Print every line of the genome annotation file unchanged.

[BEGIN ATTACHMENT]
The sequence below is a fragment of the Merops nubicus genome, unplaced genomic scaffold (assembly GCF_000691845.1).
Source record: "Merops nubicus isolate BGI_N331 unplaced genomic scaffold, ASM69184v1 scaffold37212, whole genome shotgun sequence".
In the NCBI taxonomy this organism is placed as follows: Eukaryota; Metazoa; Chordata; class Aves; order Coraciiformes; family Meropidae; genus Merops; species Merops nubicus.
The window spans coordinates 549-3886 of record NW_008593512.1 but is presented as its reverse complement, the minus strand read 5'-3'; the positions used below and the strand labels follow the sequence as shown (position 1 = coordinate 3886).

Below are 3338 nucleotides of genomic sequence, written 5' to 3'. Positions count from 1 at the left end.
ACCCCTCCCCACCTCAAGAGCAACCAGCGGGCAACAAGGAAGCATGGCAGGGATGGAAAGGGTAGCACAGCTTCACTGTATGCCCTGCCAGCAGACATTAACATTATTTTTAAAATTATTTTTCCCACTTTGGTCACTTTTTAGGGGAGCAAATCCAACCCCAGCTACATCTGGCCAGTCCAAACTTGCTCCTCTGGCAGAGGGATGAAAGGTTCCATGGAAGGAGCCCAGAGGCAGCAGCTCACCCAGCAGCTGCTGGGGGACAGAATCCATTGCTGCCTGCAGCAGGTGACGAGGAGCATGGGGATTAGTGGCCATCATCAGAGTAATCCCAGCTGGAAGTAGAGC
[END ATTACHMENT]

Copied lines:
The sequence below is a fragment of the Merops nubicus genome, unplaced genomic scaffold (assembly GCF_000691845.1).
Source record: "Merops nubicus isolate BGI_N331 unplaced genomic scaffold, ASM69184v1 scaffold37212, whole genome shotgun sequence".
In the NCBI taxonomy this organism is placed as follows: Eukaryota; Metazoa; Chordata; class Aves; order Coraciiformes; family Meropidae; genus Merops; species Merops nubicus.
The window spans coordinates 549-3886 of record NW_008593512.1 but is presented as its reverse complement, the minus strand read 5'-3'; the positions used below and the strand labels follow the sequence as shown (position 1 = coordinate 3886).

Below are 3338 nucleotides of genomic sequence, written 5' to 3'. Positions count from 1 at the left end.
ACCCCTCCCCACCTCAAGAGCAACCAGCGGGCAACAAGGAAGCATGGCAGGGATGGAAAGGGTAGCACAGCTTCACTGTATGCCCTGCCAGCAGACATTAACATTATTTTTAAAATTATTTTTCCCACTTTGGTCACTTTTTAGGGGAGCAAATCCAACCCCAGCTACATCTGGCCAGTCCAAACTTGCTCCTCTGGCAGAGGGATGAAAGGTTCCATGGAAGGAGCCCAGAGGCAGCAGCTCACCCAGCAGCTGCTGGGGGACAGAATCCATTGCTGCCTGCAGCAGGTGACGAGGAGCATGGGGATTAGTGGCCATCATCAGAGTAATCCCAGCTGGAAGTAGAGC